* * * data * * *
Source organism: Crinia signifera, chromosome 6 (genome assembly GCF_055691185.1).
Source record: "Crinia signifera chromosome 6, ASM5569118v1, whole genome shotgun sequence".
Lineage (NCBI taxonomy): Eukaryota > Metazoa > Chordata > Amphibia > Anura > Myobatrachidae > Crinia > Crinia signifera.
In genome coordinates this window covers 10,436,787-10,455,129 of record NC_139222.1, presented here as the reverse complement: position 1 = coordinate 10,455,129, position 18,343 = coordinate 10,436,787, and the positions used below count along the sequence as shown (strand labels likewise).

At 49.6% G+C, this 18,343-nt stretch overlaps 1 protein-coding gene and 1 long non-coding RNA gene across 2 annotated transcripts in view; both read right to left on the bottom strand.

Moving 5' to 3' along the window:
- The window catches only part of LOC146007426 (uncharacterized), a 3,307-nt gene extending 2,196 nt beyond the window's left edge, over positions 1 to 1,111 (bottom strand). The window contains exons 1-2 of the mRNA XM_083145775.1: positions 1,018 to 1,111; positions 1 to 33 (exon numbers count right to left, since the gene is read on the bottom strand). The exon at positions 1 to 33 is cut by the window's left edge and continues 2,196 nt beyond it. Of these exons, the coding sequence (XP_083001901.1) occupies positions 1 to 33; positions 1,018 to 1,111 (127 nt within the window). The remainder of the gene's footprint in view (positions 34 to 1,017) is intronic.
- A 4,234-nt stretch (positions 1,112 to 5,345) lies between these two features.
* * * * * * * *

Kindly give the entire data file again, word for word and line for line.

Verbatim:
Source organism: Crinia signifera, chromosome 6 (genome assembly GCF_055691185.1).
Source record: "Crinia signifera chromosome 6, ASM5569118v1, whole genome shotgun sequence".
Lineage (NCBI taxonomy): Eukaryota > Metazoa > Chordata > Amphibia > Anura > Myobatrachidae > Crinia > Crinia signifera.
In genome coordinates this window covers 10,436,787-10,455,129 of record NC_139222.1, presented here as the reverse complement: position 1 = coordinate 10,455,129, position 18,343 = coordinate 10,436,787, and the positions used below count along the sequence as shown (strand labels likewise).

At 49.6% G+C, this 18,343-nt stretch overlaps 1 protein-coding gene and 1 long non-coding RNA gene across 2 annotated transcripts in view; both read right to left on the bottom strand.

Moving 5' to 3' along the window:
- The window catches only part of LOC146007426 (uncharacterized), a 3,307-nt gene extending 2,196 nt beyond the window's left edge, over positions 1 to 1,111 (bottom strand). The window contains exons 1-2 of the mRNA XM_083145775.1: positions 1,018 to 1,111; positions 1 to 33 (exon numbers count right to left, since the gene is read on the bottom strand). The exon at positions 1 to 33 is cut by the window's left edge and continues 2,196 nt beyond it. Of these exons, the coding sequence (XP_083001901.1) occupies positions 1 to 33; positions 1,018 to 1,111 (127 nt within the window). The remainder of the gene's footprint in view (positions 34 to 1,017) is intronic.
- A 4,234-nt stretch (positions 1,112 to 5,345) lies between these two features.